Big toe arthritis (hallux rigidus) is the most common form of foot arthritis, affecting around one in 40 people over the age of 50, with more women than men affected by the condition.
The big toe joint is called the hallux metatarsal phalangeal (MTP) joint. It connects the top of the first foot bone (metatarsal) with the base of the first toe bone (proximal phalanx). Arthritis is caused by wear to the cartilage that protects the joint and normally it is the top of the joint that is most affected.
Symptoms of big toe arthritis
Big toe arthritis causes pain in the big toe joint, particularly when pushing off to begin walking. The big toe joint may become swollen and difficult to move and may develop a bump like a bunion or bony spurs at the top of the joint. This can rub against footwear and become irritated. As the condition deteriorates, the big toe may become increasingly deformed and painful.
Causes of big toe arthritis
The precise causes of big toe arthritis aren’t completely understood but it is linked to excessive wear of the joint, which may have a genetic cause or be linked to abnormalities in the anatomy of the foot or previous injury to the big toe. Your big toe joints holds up to 100% of your weight every time you step and the pressure of this can cause the cartilage in the joint to wear away.
Diagnosis of big toe arthritis
If arthritis is suspected, an orthopaedic surgeon will assess the level of movement in the big toe joint and determine where the pain is located. X-rays may be taken to identify the extent of any joint degeneration or the development of bony spurs.
Treatment of big toe arthritis
Depending on how advanced the condition is and the severity of pain and loss of movement, you are likely to be offered non-surgical treatment initially.
Non-surgical: There are things you can do yourself to reduce the impact of big toe arthritis including avoiding wearing thin-soled or high-heeled shoes. Instead choose shoes with a stiff sole or curved sole or both to minimise joint pain. Ice packs, heat packs and anti-inflammatories may help to relieve pain and sometimes platelet-rich plasma injections may provide some relief.
Surgical: For more advanced big toe arthritis, surgery is normally recommended. In mild cases, a procedure called a chellectomy may be performed, which involves removing any bony spurs along with bone at the top of big toe joint to allow more room for the toe to bend when starting walking. Other small cuts may be made to change the position of the big toe.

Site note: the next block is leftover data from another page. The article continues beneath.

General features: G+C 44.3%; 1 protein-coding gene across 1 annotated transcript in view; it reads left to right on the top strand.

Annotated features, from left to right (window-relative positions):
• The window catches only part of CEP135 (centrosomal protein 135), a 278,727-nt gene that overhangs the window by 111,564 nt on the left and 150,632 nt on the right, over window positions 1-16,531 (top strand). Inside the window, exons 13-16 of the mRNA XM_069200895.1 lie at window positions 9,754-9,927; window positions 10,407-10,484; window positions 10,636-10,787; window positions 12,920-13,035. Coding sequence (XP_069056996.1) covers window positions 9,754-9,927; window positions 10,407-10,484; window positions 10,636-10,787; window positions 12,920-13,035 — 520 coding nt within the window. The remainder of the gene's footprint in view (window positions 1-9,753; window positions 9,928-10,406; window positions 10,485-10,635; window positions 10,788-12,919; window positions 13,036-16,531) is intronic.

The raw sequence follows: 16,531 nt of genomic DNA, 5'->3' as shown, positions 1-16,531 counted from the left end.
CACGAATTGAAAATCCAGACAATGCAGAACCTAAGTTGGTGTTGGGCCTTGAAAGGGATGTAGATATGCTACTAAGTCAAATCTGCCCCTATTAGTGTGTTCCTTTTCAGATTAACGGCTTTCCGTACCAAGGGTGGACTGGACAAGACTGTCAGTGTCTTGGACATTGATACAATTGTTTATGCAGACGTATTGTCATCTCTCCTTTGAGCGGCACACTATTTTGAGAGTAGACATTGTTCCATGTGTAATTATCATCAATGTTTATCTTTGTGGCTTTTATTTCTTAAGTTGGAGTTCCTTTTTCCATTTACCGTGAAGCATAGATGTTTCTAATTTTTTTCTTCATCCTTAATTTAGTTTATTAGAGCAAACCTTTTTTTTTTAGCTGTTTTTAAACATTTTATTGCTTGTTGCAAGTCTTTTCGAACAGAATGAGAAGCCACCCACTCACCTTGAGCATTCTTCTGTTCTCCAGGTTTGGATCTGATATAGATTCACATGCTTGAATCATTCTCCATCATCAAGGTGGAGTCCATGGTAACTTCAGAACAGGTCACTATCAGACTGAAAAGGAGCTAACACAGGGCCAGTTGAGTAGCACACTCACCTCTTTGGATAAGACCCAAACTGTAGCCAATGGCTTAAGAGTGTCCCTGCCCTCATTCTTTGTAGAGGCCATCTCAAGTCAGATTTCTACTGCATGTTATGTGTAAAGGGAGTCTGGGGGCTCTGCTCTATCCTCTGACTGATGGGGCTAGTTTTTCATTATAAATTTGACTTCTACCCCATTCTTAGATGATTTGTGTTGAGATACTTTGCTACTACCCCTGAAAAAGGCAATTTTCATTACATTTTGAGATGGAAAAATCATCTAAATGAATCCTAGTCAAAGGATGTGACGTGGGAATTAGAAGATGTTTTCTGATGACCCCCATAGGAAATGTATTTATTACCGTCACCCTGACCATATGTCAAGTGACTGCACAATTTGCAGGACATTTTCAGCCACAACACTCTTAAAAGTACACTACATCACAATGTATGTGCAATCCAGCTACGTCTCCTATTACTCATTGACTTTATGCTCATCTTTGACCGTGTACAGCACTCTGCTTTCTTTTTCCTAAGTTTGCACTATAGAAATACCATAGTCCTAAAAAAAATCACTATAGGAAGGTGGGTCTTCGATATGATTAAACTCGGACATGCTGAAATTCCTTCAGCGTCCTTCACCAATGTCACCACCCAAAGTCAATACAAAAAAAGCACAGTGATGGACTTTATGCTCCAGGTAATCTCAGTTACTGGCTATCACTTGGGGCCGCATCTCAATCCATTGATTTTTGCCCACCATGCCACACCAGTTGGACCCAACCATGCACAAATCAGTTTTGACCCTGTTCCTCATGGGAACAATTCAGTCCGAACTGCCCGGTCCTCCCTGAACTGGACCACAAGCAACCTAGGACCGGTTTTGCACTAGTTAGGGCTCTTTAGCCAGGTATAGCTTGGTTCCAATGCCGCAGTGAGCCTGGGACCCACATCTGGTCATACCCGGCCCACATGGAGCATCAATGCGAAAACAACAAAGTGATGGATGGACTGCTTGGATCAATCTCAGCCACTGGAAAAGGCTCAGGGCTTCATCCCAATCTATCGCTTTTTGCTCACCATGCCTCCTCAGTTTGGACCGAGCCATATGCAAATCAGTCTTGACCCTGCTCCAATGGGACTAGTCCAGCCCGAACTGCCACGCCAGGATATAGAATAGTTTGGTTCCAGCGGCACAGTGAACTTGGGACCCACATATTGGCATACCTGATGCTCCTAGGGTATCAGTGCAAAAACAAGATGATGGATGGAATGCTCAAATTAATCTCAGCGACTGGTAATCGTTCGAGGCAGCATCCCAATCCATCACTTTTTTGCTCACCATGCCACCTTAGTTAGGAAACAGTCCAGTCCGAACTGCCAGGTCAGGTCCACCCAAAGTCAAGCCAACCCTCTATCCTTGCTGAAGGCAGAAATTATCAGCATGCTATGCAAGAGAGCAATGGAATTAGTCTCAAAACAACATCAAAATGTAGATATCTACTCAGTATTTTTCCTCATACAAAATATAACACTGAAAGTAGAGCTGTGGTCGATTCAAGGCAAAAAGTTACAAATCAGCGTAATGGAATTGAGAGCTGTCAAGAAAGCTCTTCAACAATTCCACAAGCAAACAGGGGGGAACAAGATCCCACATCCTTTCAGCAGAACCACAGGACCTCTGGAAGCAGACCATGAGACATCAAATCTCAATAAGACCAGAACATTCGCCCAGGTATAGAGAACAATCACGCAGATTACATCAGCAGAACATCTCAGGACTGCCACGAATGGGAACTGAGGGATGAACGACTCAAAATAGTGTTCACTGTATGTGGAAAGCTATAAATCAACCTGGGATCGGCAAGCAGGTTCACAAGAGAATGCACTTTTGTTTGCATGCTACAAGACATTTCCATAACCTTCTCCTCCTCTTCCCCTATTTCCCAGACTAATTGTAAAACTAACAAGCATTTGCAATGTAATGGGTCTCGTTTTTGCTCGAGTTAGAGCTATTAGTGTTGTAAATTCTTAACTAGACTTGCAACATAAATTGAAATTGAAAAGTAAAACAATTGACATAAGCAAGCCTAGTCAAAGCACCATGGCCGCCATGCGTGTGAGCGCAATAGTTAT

Joint fusion surgery
Pros and cons
The conventional approach to treating more advanced big toe arthritis is with a surgical procedure called joint fusion or arthrodesis. This involves removing the damaged cartilage and then fusing the two bones of the toe together using screws and plates to hold the bones together until they grow together permanently. The advantage of this procedure is that it brings about a lasting reduction in pain. However, the disadvantage is that it restricts movement of the big toe. Once the joint is immobile you will not be able to push off with the big toe when you take a step. The foot and ankle will adapt to this change and you will still be able to lead an active life, however, the whole biomechanics of the foot and leg will be affected. Other possible complications include stiffness in neighbouring joints, delayed bone healing or irritation caused by the metal plate used in surgery.
Cartiva synthetic cartilage implant surgery
Cartiva synthetic cartilage implants are a revolutionary type of surgery that provide an alternative to joint fusion for advanced big toe arthritis. In a short 35-minute procedure, the damaged cartilage in your big toe joint is replaced with an innovative type of synthetic cartilage that behaves like natural cartilage.
Unlike conventional fusion surgery, Cartiva synthetic cartilage implants reduce pain while allowing your joint to continue moving in the way it is supposed to. The procedure is 40% faster than fusion surgery and recovery is also quicker with no need for casts or crutches and patients typically able to bear weight on their big toe immediately after surgery. Optimal recovery may take six to 12 months. Patients report a 97% reduction in pain almost six years after surgery.
Research study into Cartiva synthetic cartilage implant surgery
In a randomised controlled trial published in Foot Ankle International in May 2016, researchers assessed the safety and efficacy of synthetic cartilage implants compared to conventional joint fusion surgery. The study involved patients from 12 centres in Canada and the UK. Researchers concluded that pain relief and functional outcomes were equivalent in the two groups of patients, as was the need for any secondary surgical procedures. The study concluded that the synthetic implant is an excellent alternative for people who wish to retain full motion of their big toe joint.
If you are suffering from big toe arthritis, we can provide expert advice to support you to get back to an active and pain-free life, including explaining any surgical and non-surgical options.
Following the lockdown, Castle Orthopaedics is now re-open for virtual and face to face appointments at both Spire Nottingham Hospital and BMI The Park Hospital. Surgery is now also being scheduled once again, which means that injuries requiring surgery can be treated.
Our orthopaedic consultants each specialise in a particular area of orthopaedics, giving you added peace of mind that you are receiving expert medical advice and highly tailored treatment.
BMI The Park Hospital
Sherwood Lodge Drive Burntstump Country Park, Arnold NG5 8RX
Spire Nottingham Hospital
Tollerton Ln, Tollerton, Nottingham NG12 4GA